Informatics for Science and Engineering A



The fundamental components of a computer.

The tools of a software development system.

The essential constructions of an imperative programming language.

Some fundamental notions of relational databases.

Some basic concepts involved in the World Wide Web.


Decompose a problem into simpler problems.

Design an algorithm for solving a simple problem.

Write a program, making a correct use of the basic constructions of an imperative programming language.

Test a program in a given programming environment.

State a very simple SQL query.

Access resources available in the network inside a program.


Ability to do a programming project.

Skills in time management.

General characterization





Responsible teacher

Pedro Abílio Duarte de Medeiros, Vítor Manuel Alves Duarte


Weekly - 5

Total - 60

Teaching language



This unit has no access requirements.




  • Allen B. Downey. Think Python: How to Think Like a Computer Scientist (version 2.4). Versão PDF disponível em
  • Charles Severance. Python for Everybody: Exploring Data Using Python 3 (2016-Jul-05 version). PDF em
  • Ernesto Costa. Programação em Python - Fundamentos e Resolução de Problemas, FCA, 2015


  • Material na página da cadeira no CLIP (slides, guias, enunciados)
  • Sebenta do Prof. Ludwig Kripahl

Teaching method

There are two hours of lectures and a lab session of three hours each week.

Lectures are problem-driven. They start with a concrete problem, which motivates the presentation of some computer systems topic, some data type or some programming language construct, and end with the complete source code of a program that solves it.

In the lab classes, students design, implement and test programs for solving simple problems in Science and Engineering fields.

Evaluation method

Evaluation Components

The assessment consists of two components: the laboratory component and the theoretical-practical component.

Laboratory component and frequency

The laboratory component consists of two mini-works and a final work, carried out in part outside of classes. The works can be done in groups of two students.

The score obtained in an automatic evaluation system, the evaluation by the teacher and eventual tests and oral tests contribute to each student''s grade in a work.

The laboratory component grade (CompL) is the weighted average of the grades of the two mini-works (T1, T2) and the final work (TF):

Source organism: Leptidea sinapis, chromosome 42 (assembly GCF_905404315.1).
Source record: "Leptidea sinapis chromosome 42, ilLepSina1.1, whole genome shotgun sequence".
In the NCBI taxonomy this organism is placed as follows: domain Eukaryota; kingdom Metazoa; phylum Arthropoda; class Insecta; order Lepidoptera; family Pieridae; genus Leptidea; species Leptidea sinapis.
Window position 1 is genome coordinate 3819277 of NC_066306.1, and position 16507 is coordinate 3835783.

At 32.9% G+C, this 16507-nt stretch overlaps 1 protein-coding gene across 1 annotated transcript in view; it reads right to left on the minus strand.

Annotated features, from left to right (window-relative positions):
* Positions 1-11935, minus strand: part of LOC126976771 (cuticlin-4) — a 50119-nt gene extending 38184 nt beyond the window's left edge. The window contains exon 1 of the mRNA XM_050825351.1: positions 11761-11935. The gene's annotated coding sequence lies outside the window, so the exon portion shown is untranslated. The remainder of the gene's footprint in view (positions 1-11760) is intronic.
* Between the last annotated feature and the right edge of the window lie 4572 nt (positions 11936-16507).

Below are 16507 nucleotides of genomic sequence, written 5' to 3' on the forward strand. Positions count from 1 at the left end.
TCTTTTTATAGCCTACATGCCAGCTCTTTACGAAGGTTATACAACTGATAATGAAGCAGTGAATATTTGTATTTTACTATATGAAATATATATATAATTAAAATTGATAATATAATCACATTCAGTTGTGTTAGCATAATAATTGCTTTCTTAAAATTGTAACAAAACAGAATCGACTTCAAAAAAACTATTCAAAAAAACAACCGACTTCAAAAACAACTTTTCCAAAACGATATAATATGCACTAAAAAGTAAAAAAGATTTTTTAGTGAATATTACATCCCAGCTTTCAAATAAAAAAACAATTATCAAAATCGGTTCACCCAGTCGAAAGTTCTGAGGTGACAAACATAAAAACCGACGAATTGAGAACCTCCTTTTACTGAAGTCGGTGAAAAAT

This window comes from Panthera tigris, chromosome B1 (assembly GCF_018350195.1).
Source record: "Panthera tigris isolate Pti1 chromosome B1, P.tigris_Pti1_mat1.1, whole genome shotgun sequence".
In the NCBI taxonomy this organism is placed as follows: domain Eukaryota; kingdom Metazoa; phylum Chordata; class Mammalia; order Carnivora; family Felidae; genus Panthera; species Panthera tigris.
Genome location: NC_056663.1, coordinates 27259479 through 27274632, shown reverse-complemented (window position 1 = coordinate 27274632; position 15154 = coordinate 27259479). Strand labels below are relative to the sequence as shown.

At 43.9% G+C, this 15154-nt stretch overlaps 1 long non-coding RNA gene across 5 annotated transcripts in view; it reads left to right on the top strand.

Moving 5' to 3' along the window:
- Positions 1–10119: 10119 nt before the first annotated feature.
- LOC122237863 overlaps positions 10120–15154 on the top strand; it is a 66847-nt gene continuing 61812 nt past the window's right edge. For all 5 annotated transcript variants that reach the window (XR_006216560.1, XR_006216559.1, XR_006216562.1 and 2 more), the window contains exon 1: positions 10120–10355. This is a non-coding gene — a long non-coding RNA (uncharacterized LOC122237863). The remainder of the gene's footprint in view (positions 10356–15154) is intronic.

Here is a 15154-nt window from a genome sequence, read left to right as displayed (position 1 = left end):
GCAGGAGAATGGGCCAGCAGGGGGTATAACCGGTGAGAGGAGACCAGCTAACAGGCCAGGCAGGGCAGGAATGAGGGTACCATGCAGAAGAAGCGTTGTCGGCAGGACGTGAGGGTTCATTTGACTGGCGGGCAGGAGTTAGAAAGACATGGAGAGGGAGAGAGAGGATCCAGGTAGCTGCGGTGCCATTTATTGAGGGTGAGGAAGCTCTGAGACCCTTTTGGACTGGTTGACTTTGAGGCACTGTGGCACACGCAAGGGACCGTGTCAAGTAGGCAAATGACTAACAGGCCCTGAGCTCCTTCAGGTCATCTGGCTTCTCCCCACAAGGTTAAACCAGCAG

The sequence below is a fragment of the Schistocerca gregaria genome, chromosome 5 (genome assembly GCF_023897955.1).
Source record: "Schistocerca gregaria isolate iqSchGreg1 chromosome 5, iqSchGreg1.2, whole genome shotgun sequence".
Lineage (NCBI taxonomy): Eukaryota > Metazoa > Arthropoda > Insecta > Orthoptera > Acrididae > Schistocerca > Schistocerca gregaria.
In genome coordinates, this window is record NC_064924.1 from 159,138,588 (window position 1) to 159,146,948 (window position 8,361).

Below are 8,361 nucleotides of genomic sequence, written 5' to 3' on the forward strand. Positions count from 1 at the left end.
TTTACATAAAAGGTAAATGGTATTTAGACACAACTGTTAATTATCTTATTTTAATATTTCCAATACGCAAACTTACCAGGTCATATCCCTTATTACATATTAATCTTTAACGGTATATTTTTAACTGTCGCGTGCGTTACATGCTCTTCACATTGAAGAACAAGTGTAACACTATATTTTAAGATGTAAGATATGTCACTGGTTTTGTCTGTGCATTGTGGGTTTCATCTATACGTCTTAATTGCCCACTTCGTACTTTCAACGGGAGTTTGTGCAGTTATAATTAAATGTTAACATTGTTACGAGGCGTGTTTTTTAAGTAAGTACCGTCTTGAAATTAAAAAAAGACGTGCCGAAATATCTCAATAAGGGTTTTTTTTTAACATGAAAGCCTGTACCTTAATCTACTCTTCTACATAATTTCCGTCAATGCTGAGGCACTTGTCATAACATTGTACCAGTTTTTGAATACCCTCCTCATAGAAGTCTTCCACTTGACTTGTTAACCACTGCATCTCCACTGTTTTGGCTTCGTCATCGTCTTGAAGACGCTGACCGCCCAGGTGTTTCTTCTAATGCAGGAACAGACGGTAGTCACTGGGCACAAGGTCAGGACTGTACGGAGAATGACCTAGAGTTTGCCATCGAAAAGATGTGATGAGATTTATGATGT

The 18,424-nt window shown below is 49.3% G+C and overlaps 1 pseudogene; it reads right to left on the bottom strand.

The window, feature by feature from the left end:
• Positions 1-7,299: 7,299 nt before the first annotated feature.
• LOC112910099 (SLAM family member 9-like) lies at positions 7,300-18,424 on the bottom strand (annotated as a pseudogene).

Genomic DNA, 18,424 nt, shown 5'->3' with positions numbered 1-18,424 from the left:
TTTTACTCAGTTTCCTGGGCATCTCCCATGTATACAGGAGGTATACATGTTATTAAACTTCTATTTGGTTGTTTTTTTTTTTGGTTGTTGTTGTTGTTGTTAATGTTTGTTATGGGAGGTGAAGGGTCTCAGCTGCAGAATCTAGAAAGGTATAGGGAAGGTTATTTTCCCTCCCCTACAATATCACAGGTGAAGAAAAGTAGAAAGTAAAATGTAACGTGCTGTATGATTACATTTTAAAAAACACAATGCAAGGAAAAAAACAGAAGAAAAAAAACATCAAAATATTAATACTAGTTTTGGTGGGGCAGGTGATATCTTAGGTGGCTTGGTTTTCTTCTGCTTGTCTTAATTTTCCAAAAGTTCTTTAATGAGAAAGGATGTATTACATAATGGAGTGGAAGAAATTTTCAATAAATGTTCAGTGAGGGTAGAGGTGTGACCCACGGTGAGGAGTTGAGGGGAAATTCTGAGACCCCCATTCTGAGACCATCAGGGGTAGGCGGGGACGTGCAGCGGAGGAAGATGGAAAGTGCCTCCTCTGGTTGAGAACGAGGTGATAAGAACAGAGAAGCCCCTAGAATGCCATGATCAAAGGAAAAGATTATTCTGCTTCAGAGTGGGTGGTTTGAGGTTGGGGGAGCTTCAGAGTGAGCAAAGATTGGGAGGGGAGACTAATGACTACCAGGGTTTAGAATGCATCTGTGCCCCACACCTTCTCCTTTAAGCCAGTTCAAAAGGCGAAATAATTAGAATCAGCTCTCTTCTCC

CompL = 0.15 T1 + 0.15 T2 + 0.7 TF.

To obtain frequency, it is necessary that:
CompL> = 8.0.

Theoretical-Practical Component

The theoretical-practical component consists of two tests (outside classes) or an exam (in the Season of Appeal). The three tests are individual, written and without consultation.

The theoretical-practical component grade (CompTP) is the weighted average of the test scores (T1 and T2) or the exam grade (Ex):
CompTP = 0.5 T1 + 0.5 T2 or CompTP = Ex.

To obtain approval, it is necessary that:
CompTP> = 9.0.

Final grade

The final grade (F) of students is often:

F = CompTP, if CompTP F = 0.4 CompL + 0.6 CompTP, if CompTP> = 9.0.

All grades (assignments, CompL, tests and CompTP) are rounded to one decimal, the final grade (F) is rounded to the nearest integer.

Grades Obtained in Previous Years

Frequency obtained in 2018/19 and 2019/20 continues valid.

If you carry out this year''s works, then the grade for the laboratory component is the highest between the previous and the grade obtained this year.

Students who obtained at least 9.0 in the grade of the theoretical-practical component in 2018/19 or in 2019/20 are exempt from taking the tests and exam.

If you take the tests / exam again this year, the grade of the theoretical-practical component is the one from this year.

For grade improvement of approved students before 2018 the final grade is the one from exam (100%).

Subject matter

Introduction: Problems, algorithms, programs, and computers. Goals and components of computer systems. Program execution. The interpreter.

Fundamental Concepts of Programming: Constants, variables and expressions. Numbers and strings. Predefined functions. Assignment statement and sequence of statements. Levels of abstraction in problem-solving. Functions. Source code files. Program life cycle. Kinds of error. Unit testing. FOR loops. Vectors. The IF statement. Relational and logical operators. Matrices. Graphics. WHILE loops. File systems. Binary and ASCII files. Structures. Vectors of structures.

Networks and communication protocols. The World Wide Web.

Introduction to databases: the relational model, relations, some basic SQL queries.

Simulation of continuous models.